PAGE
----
Why should this be of any relevance to ontology building?
Well, first of all, this position is a useful counterbalance to those (depressingly common) who confuse ontology building with building dictionaries or thesauri. If I tried to take into account every usage of a particular word by biologists, I don’t believe I could build a logically consistent structure, or one that is at all useful for reasoning. It is also a counterbalance to those (once depressingly common, now less so) who think that the job of ontology building involves simply asserting is_a and part_of heirarchies of undefined terms without worrying much about logic. I’ll concede that a conceptualist approach may also provide a counterbalance to these approaches.
Secondly, and more importantly, I care about whether it is reasonable to believe, on the basis of the scientific evidence we have, that instances of the classes I define exist. I care about this because
(a) One major aim of my work is to provide a reference for wild-type anatomy. If I mix in classes of structure that have no instances, my ontology ceases to be a reliable reference.
(b) I see no reason to expect logical consistency if classes lacking instances are allowed.
– I hold the assumption that the real world that our scientific theories make statements about does not contradict itself
I should qualify this by saying that, realistically, only making terms for classes that have we have good reason to believe have (or have had) instances is an aspiration. I’m sure I fall short all the time, but I still think it a worthwhile aim. I also have no objection to people building ontologies that include classes we have good reason to believe to do not have instances, as long as we have some clear label them so that those of us who don’t want to work with these can filter them out.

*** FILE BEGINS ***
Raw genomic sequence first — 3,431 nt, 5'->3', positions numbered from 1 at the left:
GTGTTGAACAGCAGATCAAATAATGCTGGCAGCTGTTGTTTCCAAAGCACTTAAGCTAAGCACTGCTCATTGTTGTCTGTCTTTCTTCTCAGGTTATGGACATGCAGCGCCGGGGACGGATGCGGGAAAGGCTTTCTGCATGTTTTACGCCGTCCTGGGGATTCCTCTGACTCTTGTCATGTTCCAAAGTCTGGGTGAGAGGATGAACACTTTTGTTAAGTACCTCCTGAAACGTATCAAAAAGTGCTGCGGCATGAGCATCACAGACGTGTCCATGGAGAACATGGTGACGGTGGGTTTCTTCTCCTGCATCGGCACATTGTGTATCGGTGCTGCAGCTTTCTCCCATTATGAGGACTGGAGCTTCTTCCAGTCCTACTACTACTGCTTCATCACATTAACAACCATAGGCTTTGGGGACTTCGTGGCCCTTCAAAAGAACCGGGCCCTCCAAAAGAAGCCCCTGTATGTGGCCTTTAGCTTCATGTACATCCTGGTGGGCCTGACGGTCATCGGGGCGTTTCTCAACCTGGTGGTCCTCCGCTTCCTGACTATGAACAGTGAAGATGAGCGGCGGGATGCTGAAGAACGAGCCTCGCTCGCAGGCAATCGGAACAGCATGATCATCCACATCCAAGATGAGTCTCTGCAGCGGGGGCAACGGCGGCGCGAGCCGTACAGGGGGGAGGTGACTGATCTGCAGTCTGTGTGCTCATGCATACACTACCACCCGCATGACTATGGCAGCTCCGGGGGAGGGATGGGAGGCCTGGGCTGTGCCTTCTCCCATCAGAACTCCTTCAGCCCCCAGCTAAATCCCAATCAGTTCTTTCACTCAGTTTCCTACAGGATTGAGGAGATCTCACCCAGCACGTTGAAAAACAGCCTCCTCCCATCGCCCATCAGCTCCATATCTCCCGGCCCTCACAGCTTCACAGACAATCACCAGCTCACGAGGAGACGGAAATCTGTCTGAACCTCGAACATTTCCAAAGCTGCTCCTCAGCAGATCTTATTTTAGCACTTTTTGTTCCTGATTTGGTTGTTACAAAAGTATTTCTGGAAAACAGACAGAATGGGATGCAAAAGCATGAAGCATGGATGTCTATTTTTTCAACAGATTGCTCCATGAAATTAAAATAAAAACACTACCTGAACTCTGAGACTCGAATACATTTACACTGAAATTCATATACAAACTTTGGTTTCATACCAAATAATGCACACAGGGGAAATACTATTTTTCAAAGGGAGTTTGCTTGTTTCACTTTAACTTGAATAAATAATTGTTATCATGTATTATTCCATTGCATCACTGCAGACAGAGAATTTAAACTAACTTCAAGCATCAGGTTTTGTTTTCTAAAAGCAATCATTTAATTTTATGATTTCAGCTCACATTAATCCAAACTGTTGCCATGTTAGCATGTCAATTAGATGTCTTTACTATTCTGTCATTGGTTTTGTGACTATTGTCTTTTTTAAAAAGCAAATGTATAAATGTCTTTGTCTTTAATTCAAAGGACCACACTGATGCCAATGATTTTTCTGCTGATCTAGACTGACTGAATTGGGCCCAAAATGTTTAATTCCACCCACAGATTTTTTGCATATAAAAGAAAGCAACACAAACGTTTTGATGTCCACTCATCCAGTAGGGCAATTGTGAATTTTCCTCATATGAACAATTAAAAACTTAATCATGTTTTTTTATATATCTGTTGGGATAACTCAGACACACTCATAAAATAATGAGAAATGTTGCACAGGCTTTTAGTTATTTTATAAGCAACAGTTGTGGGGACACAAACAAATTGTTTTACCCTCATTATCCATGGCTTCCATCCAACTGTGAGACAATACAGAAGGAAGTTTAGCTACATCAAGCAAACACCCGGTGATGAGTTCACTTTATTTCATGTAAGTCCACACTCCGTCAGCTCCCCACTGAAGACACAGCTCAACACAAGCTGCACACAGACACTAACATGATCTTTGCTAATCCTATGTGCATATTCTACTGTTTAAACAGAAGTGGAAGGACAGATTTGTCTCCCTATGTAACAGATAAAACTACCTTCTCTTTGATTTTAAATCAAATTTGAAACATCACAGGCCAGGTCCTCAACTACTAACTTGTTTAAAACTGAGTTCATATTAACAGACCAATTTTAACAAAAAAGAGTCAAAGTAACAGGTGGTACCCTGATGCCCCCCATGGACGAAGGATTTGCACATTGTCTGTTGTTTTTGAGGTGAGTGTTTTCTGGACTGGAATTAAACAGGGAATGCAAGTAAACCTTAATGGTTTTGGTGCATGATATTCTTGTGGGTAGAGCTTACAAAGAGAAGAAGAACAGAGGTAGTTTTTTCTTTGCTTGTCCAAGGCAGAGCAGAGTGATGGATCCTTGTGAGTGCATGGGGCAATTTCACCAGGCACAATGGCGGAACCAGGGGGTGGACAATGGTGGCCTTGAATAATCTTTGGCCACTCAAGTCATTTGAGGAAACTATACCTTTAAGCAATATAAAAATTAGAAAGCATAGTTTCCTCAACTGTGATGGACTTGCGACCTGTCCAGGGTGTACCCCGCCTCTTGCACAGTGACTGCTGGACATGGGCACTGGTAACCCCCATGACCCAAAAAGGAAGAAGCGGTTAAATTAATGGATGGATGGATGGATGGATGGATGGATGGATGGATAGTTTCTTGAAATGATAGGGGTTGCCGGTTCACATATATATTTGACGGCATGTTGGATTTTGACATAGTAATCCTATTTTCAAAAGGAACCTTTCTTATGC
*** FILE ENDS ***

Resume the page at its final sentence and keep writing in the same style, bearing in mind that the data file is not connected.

Now, talk of instances means, as far as I can tell, that reality (or claims about it) are at least sometimes of importance to conceptualists. I have to admit, I’m still puzzled by how one can claim to be a conceptualist and talk of the exist>ance or not of instances, but that they do points to potential compromises:
Can we find ways to mark classes to make this disinction clear? Something along the lines of:
– Class we have good reason to believe has no instances [REFS?]
– Class believed on theoretical grounds alone to have instances [REFS]
– Class for which there is experimental evidence for the existance of instances – evidence summary [REFS]
With these distinctions made, I can choose to only import terms of the third class into the ontologies I build (even then I may set criteria for accepting terms based on the quality of the evidence).
Finally, I see talk of universals as useful only in *guiding* what I do – making me wary of classes that appear arbitrary, contingent, cobbled together for convenience. I don’t see the need to get hung up on drawing a clean line between universals and other classes – in my experience, this is neither practical nor useful.
None of this means I reject engineering considerations in ontology building. In fact, they’re essential to what I do. I lose sleep over whether the ontologies I build are maintainable and scaleable – in part because I know the pain of untangling a poorly constructed ontology that has been used for massive numbers of annotations, but also because I’d like to think I’m building a structure others could build on in the future. It is also essential that the ontologies I build can be used with a reasoner to answer particular types of query, and to do so as rapidly as possible. Such queries are running live on our test site. Again, engineering considerations are essential to this.